New finding aids include the following:
The collection consists of the personal letters, household notes, religious records, military and commercial reports of The Mucker, an immigrant German-Brazilian religious community who lived in southern Brazil in the mid to late 19th century.
Among the earliest letters are those sent by German families in the 1850s to their kin who immigrated to southern Brazil (later followers of the Mucker). These letters detail quotidian life on both sides of the Atlantic. A large correspondence exists in the Schnell family letters, mainly authored by Carlos Jacob Schnell, a soldier fighting in the war against Paraguay (1865-1868). Schnell writes in the German-Brazilian dialect, Hunsrücker, to his parents who later became part of the Mucker community, detailing personal and military travails.
Other letters and notes include those drafted by the Mucker leadership including a lengthy report on the movement by João Jorge Klein in Hunsrücker and in Portuguese. Military reports and memos detail the attack against the Mucker, known as the Revolt of the Muckers, which resulted in a military attack against the community and its leader, Jacobina Mentz Maurer. On July 19, 1874, provincial and imperial troops, supported by locals, attacked Maurer’s house and set it on fire during a meeting. Dozens of Mucker followers died in the attack. Mentz Maurer escaped with her newborn child and hid in the nearby woods. Two weeks later, locals colonists and soldiers found and killed the group.
Consists of ten letters and an inventory related to a coffee plantation owned by François Faure in the Dondon parish of Saint-Domingue, a French colony on the portion of the island of Hispaniola (Taíno: Haiti) that became the Republic of Haiti in 1804. The collection documents the plantation’s operations under the management of Faure’s nephew Pierre Faure and a Monsieur M. Fauquet during Faure’s absence in the 1760s. The materials in this collection provide a detailed account of the operations of a large colonial coffee plantation in the mid-18th century; they also contain evidence of the practice of marronage and other tactics of resistance to slavery in pre-revolutionary Haiti.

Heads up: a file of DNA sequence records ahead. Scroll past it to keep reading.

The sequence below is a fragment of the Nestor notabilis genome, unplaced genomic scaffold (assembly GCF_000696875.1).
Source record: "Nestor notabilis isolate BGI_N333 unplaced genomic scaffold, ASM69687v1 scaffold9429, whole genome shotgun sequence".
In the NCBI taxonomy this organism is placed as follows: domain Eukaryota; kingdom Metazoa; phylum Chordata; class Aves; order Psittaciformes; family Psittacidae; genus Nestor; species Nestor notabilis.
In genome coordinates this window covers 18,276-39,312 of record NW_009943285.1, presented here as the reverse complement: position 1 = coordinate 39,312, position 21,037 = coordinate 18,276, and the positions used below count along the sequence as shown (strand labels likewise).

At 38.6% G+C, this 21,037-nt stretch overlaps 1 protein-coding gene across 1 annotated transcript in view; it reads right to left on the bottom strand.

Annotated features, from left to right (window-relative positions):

Consists of correspondence, travel diaries, photographs, and coursework of former Princeton University comparative literature professor Clarence Brown (1929-2015) relating primarily to his scholarship on Russian writers Osip Emilyevich Mandelstam (1891-1938) and Nadezhda Mandelstam (1899-1980). Correspondence with writer and illustrator Guy Davenport as well as with poet W. S. Merwin, Princeton Class of 1948, is also included.
An assembled collection of materials purchased by Princeton University Library regarding feminist poet, writer, photographer and social activist Margaret Randall. Materials include typewritten and printed materials pertaining to Randall’s writings and correspondence with British dramatist Arnold Wesker. These materials supplement the Selected Correspondence of Margaret Randall collection which were acquired from Randall in 1999.
New additions to existing collections were added to the following finding aids:
A recent addition to this open collection of manuscripts, correspondence, and artwork related to English and American literature from the fourteenth century to the 1940s, is a group of manuscript poems and short prose writings from the 18th and early 19th centuries, including poems by David Mallet (1705-1765), Jonathan Shipley (1713-88), George, Lord Lyttelton (1709-73), and others.
A recent addition to this open collection of manuscripts, sketches, correspondence, and miscellanea of the English art critic and essayist William Michael Rossetti (1829-1919), consists of eight pencil sketches by William Michael Rossetti of Rossetti family members and other Pre-Raphaelites, including Dante Gabriel Rossetti (1828-1882, brother), Frances Mary Lavinia Polidori Rossetti (1800-1886, mother), William Holman Hunt (1827-1910), James Hannay (1827-1873), and William North (1825-1854).